Activities for Teaching Soft G Sounds in Kindergarten

The soft g sound is typically more challenging for students to learn than the hard g sound. The hard sound generally is taught first because it is much more commonly found in words. However, it eventually becomes necessary for young children to learn the soft sound as well. If you are preparing to teach the soft g sound to your kindergarten kids, here are some tips and activities that may help!

Tips for Teaching the Soft G Sound

Soft g is easier to learn after learning the soft sound of the letter c. This is because soft g generally follows the same phonics rule as soft c: c makes the soft sound when it comes before the letters i, y, and e.

Before teaching the soft g sound, it is helpful for students to grasp some other phonics skills, such as long and short vowel sounds and closed and vce syllable types.

Students may have difficulty figuring out whether a j or a g makes the /j/ sound in a particular word. However, it is helpful for beginner readers to know that no English words end in a j. Therefore, if the /j/ sound is at the end of the word, it cannot be a j, but is more likely a ge or dge. 

There are quite a few exceptions to the soft g rule when the g is at the beginning of a word. Letter g words such as get, give, and girl are all examples of these exceptions. This can get confusing, especially with each of these being a common g word. In addition, adding the suffix -y to the end of a word can confuse the sound the g makes, depending on the spelling of the base word. For example, the word “stringy” is a hard g sound, because the base word is “string.” The word “dingy,” on the other hand, is a soft g sound, because the base word is dinge. Students need to be able to figure out the base word in these situations.

Activities for Teaching Soft G Sounds

The key to helping students master any skill is lots of practice. Practice can quickly get monotonous if you always use the same methods. It’s helpful to switch it up every once in a while! Here are some ideas for different activities to help your students learn the soft G sound.

Hard G/Soft G Sorting

To help students recognize the phonics rules that the different g-letter sounds follow, try using a sorting activity. You will need two letter Gs – one made out of a hard material, like plastic or wood, and another made out of a soft material, like felt or other fabric. Provide students with several different cards, each with a g word. Students will sort the cards under the correct g depending on what g sound the word makes.

You can choose to use actual sight words or nonsense words for the word cards. For early readers with many vocabulary words memorized, using real words may not be beneficial. Some students may not be applying their knowledge but going based on what they have memorized. In this situation, using nonsense words will help you ensure that your students demonstrate the proper comprehension skills needed to figure out what sound the g makes in unfamiliar words.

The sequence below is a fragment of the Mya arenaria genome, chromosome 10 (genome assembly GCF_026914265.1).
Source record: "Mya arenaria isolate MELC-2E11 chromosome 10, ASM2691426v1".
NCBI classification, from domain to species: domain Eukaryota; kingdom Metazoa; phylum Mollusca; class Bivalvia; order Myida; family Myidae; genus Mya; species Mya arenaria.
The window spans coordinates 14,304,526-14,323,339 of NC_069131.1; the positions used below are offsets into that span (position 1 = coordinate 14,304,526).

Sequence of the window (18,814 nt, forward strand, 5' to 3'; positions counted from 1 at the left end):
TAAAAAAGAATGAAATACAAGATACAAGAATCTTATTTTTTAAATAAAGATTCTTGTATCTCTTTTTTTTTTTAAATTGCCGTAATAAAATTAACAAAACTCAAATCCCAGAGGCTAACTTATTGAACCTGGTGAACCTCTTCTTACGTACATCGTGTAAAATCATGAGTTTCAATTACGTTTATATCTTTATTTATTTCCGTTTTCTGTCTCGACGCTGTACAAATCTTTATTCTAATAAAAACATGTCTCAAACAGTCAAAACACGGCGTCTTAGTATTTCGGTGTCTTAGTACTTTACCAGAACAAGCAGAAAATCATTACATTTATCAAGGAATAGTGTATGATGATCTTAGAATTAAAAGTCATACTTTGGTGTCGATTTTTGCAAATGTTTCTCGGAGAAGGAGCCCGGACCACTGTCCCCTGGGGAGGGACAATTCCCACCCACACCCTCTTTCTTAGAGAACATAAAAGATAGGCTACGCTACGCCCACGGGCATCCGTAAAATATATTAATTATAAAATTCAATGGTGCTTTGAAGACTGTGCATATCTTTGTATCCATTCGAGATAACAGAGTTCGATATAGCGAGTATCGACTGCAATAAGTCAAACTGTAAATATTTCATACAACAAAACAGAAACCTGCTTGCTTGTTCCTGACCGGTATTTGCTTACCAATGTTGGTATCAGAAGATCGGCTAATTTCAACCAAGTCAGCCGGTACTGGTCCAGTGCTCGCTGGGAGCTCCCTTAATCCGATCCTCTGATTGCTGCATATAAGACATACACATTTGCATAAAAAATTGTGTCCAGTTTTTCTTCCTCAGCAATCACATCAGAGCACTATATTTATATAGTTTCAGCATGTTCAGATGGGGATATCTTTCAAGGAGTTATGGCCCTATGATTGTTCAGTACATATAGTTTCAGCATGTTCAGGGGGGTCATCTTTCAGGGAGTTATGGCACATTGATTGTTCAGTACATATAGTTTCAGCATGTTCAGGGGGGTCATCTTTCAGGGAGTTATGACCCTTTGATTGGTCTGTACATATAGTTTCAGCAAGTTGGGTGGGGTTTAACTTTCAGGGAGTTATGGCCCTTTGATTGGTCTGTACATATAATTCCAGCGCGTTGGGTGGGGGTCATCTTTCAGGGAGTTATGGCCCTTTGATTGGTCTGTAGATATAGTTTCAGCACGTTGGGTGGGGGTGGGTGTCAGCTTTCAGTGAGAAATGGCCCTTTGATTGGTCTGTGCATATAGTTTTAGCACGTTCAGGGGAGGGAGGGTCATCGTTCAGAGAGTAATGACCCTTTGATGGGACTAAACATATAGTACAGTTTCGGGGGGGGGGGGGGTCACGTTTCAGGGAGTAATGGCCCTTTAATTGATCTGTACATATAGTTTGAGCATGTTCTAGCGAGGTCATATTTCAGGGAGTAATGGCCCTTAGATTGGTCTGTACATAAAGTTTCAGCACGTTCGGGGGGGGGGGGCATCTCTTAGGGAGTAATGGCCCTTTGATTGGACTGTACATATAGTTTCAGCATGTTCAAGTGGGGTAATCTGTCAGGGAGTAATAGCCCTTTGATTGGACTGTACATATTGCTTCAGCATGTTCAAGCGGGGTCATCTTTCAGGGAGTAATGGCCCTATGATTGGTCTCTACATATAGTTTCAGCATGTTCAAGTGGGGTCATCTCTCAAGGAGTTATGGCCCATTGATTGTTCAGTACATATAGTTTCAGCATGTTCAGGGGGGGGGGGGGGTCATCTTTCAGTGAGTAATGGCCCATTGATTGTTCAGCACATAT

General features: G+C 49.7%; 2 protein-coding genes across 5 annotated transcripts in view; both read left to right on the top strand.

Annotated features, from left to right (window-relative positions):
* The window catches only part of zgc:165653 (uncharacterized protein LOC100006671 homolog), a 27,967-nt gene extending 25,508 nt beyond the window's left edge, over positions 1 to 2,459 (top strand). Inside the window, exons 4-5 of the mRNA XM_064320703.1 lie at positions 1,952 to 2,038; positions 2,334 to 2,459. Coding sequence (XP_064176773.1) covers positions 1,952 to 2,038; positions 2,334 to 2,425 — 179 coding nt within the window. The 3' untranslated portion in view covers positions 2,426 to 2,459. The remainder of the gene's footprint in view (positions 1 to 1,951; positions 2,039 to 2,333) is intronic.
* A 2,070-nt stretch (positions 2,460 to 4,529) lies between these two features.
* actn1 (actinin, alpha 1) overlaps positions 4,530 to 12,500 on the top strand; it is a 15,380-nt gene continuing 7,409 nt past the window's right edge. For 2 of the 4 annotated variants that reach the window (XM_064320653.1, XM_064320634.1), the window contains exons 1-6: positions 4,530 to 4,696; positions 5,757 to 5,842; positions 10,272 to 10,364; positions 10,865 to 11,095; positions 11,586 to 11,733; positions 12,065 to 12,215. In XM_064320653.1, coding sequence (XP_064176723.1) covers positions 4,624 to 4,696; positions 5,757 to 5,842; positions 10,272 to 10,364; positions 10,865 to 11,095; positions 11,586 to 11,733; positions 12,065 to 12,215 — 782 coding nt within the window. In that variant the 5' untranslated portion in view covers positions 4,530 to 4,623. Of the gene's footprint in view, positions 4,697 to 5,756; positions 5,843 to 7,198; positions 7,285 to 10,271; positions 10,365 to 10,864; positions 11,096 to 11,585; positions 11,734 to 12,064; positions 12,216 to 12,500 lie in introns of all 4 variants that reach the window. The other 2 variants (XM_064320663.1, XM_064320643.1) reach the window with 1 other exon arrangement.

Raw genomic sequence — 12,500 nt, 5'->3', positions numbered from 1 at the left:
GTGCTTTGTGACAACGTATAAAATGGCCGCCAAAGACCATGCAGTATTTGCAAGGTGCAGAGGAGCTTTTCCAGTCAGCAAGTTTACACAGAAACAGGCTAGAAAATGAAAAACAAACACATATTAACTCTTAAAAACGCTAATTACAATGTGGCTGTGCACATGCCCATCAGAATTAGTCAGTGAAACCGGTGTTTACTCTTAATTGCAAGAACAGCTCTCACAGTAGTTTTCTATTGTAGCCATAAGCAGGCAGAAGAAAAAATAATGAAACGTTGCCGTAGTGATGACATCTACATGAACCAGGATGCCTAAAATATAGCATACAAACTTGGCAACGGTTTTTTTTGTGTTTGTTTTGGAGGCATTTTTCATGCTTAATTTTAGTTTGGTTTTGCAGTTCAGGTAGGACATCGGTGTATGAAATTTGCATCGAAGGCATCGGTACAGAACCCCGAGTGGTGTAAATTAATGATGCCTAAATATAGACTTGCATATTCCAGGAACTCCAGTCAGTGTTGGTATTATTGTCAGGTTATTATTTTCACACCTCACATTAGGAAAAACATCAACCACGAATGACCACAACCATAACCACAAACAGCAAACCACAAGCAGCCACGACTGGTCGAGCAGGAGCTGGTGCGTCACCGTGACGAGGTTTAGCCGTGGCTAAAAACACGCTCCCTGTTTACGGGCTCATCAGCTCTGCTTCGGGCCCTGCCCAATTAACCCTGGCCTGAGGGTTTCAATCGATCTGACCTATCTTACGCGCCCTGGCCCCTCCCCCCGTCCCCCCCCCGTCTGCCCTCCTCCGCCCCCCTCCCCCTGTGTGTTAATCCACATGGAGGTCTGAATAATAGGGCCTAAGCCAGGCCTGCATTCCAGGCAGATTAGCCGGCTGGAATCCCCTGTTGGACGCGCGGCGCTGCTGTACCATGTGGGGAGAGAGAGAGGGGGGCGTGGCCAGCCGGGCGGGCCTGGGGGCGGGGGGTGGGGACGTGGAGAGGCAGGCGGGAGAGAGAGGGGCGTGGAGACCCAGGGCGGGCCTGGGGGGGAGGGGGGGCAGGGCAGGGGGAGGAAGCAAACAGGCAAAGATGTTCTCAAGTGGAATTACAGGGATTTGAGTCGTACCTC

Reading Decodable Texts

Another great activity to help students recognize the different sounds that the letter g can make is to find some decodable texts that specifically feature words with different g sounds. Have your students read the texts and use two color highlighters to mark the different g words: one color for words with a soft g sound and another for words with a hard g sound. Read the words together as a class and have students check their work.

Phoneme Grapheme Mapping

When introducing new letter sounds, phoneme-grapheme mapping can be a helpful tool. In this activity, students will work with a list of g words and map out the sounds in each word. For the soft g words, students will typically map the g with the vowel that comes after it. This activity is a great way to get students to pay attention to the sounds in each word, and it is also aligned with the Science of Reading. 

Word Building

Another activity idea for helping students differentiate when words are spelled with the hard g versus the small g is word building. Have students build different g words using letter tiles or magnets and spell each word two different ways: with a g and with a ge. Then, have students read each word aloud and see which sounds correct. This way, students can start recognizing how to correctly spell the g words based on the sound the g makes. 

Learning letters and their sounds can be challenging for some students, and some letter sounds are incredibly challenging! Students will be far more successful when phonics is taught in the proper order. In the case of soft g, that means first teaching hard g as well as the different vowel sounds, and ideally, the soft c sound as well. If you follow the tips in this post and incorporate fun activities like the ones mentioned here, your students should have no trouble mastering this phonics skill! With lots of practice, your students will be ready to move on to the next letter sound in no time.

More Resources

You can check out other blog posts we have written about similar topics, namely:

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